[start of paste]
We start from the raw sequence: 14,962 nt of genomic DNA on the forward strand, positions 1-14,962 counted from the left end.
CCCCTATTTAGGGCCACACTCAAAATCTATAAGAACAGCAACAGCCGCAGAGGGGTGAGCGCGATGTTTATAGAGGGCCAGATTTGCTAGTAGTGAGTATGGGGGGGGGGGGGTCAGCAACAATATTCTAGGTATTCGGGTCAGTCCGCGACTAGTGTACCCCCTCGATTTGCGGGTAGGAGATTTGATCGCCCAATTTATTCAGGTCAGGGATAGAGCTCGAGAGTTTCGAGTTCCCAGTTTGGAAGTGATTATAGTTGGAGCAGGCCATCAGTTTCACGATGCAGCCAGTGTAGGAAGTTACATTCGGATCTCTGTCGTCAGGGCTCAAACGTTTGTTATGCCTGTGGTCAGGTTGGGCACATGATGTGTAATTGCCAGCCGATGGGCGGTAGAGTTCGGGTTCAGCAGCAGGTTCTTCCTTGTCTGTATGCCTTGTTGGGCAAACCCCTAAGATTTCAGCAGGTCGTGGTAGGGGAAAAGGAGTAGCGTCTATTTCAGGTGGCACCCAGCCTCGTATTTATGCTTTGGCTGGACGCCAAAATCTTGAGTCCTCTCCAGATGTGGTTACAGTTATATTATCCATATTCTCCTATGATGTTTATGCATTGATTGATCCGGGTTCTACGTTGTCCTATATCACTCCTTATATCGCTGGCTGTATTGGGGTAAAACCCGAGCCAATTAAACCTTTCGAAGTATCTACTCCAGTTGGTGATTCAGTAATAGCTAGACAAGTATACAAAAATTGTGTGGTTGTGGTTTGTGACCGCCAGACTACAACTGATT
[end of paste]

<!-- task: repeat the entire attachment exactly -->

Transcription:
We start from the raw sequence: 14,962 nt of genomic DNA on the forward strand, positions 1-14,962 counted from the left end.
CCCCTATTTAGGGCCACACTCAAAATCTATAAGAACAGCAACAGCCGCAGAGGGGTGAGCGCGATGTTTATAGAGGGCCAGATTTGCTAGTAGTGAGTATGGGGGGGGGGGGGTCAGCAACAATATTCTAGGTATTCGGGTCAGTCCGCGACTAGTGTACCCCCTCGATTTGCGGGTAGGAGATTTGATCGCCCAATTTATTCAGGTCAGGGATAGAGCTCGAGAGTTTCGAGTTCCCAGTTTGGAAGTGATTATAGTTGGAGCAGGCCATCAGTTTCACGATGCAGCCAGTGTAGGAAGTTACATTCGGATCTCTGTCGTCAGGGCTCAAACGTTTGTTATGCCTGTGGTCAGGTTGGGCACATGATGTGTAATTGCCAGCCGATGGGCGGTAGAGTTCGGGTTCAGCAGCAGGTTCTTCCTTGTCTGTATGCCTTGTTGGGCAAACCCCTAAGATTTCAGCAGGTCGTGGTAGGGGAAAAGGAGTAGCGTCTATTTCAGGTGGCACCCAGCCTCGTATTTATGCTTTGGCTGGACGCCAAAATCTTGAGTCCTCTCCAGATGTGGTTACAGTTATATTATCCATATTCTCCTATGATGTTTATGCATTGATTGATCCGGGTTCTACGTTGTCCTATATCACTCCTTATATCGCTGGCTGTATTGGGGTAAAACCCGAGCCAATTAAACCTTTCGAAGTATCTACTCCAGTTGGTGATTCAGTAATAGCTAGACAAGTATACAAAAATTGTGTGGTTGTGGTTTGTGACCGCCAGACTACAACTGATT